To earn adequate wages, workers in the distributed laborforce must hustle to string together a series of short-term gigs, some lasting two weeks, two days or even two hours. Many workers have several different employers in a single day. Moreover, they work in isolation from each other and therefore are difficult to regulate or unionize. As freelancers and contractors, these workers often are not protected by many labor laws, including those guaranteeing a minimum wage. Sometimes they don’t get paid at all for work completed; a study by the Freelancers Union in the US found that 71% of freelancers struggle to collect payment for work completed, and the average unpaid freelancer loses almost $6000 annually (13% of their total income) because some employers refuse to pay them.
Silicon Valley likes to call these workers the “CEOs of their own freelancing business,” but that’s just techno happy talk. Many of the freelancers, contractors and bogus self-employed workers are barely better off than low-paid day laborers, auctioning their services in naked competition against each other. In reality, many of them spend more time – unpaid – constantly looking for work than actually finding it. They also don’t have any job security or much coverage from the social welfare system.
Wages for these freelancers can vary a lot by occupation – those in the tech industry are high and can result in a decent lifestyle, but other occupations barely earn minimum wage. A study from Stanford University found that the median profit for Uber drivers in the US is no more than €8 per hour once you subtract their considerable costs for driving their own vehicle; about half of the drivers earned less than minimum wage. That helps explain why, according to Uber’s own internal study, as well as studies by others, most of its drivers leave after working only a year on the platform.
Digital labor platforms are transforming the nature of work.
Distributed companies at times resemble stateless corporations in which labor laws are mostly ignored. It is no coincidence that these online, on-demand businesses gained major traction during the deepest economic downturn in nearly a century, when unemployment was in double digits and the condition of the most vulnerable workers put downward pressure on all workers. While the labor platforms can increase opportunities for flexible employment, and allow more job opportunities for workers in developing economies and other categories of “labor market outsiders,” they also erode the customary relationship between employers and employees that is needed to enforce labor laws and deliver social protection and benefits.
These digital labor platforms are transforming the nature of work, as the piecework of the gig economy returns the job market to how it was structured in the late 19th century. More workers now live lives of employment precarity on a “virtual shop floor.” This is a back-to-the-future reinvention of what we mean by “work,” and what constitutes an employment relationship. It is a direct threat to collective-interest representation, works councils and co-determination.
Unregulated, the proliferation of the “distributed company” business model could lead to a two-tier society where a small upper-tier is composed of highly skilled, highly paid workers with sufficient employment and social welfare benefits; meanwhile a much larger lower-tier will be filled with precarious middle- and low-income workers with few if any benefits or job security. However, as automation and algorithmic-driven “smart software” continues to be integrated into business practices, even highly-skilled and -paid knowledge workers may be threatened with redundancy.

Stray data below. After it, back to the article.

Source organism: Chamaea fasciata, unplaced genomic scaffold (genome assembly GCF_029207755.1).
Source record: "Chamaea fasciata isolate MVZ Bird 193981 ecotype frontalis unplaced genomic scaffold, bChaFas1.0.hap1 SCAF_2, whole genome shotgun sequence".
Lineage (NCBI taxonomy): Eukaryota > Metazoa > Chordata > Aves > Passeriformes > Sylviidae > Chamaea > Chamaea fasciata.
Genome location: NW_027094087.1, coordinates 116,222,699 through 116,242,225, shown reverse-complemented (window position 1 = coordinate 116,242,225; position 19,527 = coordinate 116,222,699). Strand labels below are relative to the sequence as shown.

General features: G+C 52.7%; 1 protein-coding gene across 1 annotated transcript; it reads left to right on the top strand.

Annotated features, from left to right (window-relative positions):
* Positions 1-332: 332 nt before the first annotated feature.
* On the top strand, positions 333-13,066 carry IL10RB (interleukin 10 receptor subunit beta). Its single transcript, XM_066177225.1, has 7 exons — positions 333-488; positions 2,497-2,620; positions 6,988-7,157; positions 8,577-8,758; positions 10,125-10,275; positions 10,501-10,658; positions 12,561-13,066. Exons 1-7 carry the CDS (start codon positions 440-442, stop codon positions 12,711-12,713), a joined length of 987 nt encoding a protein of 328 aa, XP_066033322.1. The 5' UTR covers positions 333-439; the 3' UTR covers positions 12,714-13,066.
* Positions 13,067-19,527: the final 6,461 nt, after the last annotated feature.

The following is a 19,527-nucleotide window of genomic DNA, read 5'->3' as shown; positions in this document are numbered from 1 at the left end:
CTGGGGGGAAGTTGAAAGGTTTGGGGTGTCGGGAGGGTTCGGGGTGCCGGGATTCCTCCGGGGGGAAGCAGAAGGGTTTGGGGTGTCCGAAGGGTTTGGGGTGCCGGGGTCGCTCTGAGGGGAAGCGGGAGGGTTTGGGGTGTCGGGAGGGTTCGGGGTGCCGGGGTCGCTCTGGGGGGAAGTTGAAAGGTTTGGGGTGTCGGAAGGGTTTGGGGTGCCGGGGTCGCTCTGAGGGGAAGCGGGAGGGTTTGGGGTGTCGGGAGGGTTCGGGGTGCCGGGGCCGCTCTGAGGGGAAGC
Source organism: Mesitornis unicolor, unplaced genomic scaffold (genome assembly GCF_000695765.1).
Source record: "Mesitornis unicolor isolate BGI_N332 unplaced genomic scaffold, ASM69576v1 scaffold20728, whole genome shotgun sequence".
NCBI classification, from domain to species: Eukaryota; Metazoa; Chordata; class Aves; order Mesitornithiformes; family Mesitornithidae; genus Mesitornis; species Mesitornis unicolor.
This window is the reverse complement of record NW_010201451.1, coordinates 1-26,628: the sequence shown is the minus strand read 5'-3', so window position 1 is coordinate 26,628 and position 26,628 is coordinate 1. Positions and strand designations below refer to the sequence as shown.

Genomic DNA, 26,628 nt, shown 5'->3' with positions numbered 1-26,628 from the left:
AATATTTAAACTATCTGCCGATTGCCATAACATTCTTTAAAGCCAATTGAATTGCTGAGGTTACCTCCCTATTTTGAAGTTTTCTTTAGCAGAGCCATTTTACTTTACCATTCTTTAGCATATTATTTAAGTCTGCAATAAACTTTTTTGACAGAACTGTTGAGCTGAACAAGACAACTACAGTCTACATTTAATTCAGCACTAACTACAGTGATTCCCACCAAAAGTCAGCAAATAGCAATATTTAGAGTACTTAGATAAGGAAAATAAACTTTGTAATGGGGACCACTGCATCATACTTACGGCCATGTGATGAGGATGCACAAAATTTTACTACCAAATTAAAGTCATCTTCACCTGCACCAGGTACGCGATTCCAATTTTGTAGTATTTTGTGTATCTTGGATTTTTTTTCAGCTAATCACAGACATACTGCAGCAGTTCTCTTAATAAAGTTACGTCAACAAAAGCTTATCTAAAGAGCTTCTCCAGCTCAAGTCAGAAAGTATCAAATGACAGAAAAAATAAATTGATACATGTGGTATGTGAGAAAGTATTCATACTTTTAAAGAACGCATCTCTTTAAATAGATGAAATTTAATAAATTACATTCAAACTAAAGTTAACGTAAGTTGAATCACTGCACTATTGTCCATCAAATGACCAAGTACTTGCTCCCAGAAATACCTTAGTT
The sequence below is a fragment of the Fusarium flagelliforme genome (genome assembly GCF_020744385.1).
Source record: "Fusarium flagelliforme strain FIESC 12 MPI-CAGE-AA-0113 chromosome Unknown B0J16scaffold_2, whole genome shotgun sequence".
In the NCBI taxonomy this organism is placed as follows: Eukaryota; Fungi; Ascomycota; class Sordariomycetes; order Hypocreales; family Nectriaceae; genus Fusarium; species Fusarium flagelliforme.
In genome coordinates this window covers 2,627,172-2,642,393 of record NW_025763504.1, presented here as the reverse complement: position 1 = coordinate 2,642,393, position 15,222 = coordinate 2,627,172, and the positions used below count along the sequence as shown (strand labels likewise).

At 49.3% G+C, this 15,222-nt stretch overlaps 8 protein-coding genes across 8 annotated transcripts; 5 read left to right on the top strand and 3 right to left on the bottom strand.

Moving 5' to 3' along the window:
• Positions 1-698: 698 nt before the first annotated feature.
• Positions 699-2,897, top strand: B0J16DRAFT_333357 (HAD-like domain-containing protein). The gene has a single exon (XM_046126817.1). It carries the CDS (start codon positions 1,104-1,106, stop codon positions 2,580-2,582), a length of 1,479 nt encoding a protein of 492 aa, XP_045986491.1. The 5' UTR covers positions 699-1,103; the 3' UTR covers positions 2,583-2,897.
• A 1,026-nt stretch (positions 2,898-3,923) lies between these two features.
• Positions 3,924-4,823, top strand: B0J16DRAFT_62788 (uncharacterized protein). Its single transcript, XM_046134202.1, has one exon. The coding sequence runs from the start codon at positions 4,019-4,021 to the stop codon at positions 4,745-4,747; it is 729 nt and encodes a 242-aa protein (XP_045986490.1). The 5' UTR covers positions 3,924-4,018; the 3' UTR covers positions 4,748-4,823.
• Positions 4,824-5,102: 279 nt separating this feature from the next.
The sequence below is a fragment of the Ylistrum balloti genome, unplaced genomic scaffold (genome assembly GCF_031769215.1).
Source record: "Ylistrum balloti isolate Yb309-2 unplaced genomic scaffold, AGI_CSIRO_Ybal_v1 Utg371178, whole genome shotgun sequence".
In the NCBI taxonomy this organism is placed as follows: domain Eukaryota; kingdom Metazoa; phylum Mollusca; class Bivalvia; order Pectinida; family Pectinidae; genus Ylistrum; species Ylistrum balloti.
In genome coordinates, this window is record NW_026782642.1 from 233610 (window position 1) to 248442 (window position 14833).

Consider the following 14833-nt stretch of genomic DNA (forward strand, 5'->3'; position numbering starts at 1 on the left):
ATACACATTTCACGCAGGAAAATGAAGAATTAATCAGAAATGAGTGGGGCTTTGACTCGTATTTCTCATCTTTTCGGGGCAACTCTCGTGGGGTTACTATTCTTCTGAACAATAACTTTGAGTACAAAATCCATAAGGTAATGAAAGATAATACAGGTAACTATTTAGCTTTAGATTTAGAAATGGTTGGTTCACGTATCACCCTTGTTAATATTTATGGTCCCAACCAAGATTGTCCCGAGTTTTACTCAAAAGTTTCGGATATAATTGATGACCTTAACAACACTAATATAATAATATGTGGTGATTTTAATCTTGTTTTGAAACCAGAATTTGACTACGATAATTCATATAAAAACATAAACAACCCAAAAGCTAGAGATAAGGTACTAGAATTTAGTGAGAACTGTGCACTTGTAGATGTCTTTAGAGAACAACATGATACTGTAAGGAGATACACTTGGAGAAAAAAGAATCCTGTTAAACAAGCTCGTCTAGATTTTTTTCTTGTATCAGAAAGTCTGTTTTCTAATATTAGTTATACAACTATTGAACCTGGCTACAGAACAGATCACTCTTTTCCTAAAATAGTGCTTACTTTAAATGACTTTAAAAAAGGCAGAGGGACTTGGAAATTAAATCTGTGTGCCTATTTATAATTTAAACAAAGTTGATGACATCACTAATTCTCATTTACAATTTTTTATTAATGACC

Regulations for a distributed world
The rapid growth of these distributed companies and their workforces is more advanced in the US than anywhere else. But these companies, and the on-demand labor platform technologies they are pioneering, also have gained a foothold in Germany and in Europe. This form of employment poses an existential dilemma for our societies. In this emerging digital economy, what policies and regulations will allow society to harness the new ways of working in a way that maintains a broadly shared prosperity?
Distributed workers must be able to benefit from job reskilling, labor and safety protections, affordable access to high-speed internet (a must for their “virtual office”) and other supports. Minimum standards for wages, health and safety, working hours and social security must be established to make this form of work less exploitative. Rights and obligations should be expanded to freelancers and the self-employed. This includes representation by works councils and labor unions, collective bargaining and co-determination.
Extending these rights will not be easy. Recently German workers at the platform startups Foodora and Deliveroo organized themselves into works councils. These digital platforms offer bicycle delivery of food from restaurants. These jobs are physically demanding and even dangerous, so the bicyclists at both companies in Germany began mounting protests and public pressure campaigns for better working conditions. Eventually that culminated in the formation of works councils. But that unleashed a series of retaliations and threats by the companies against the leaders of these organizing efforts.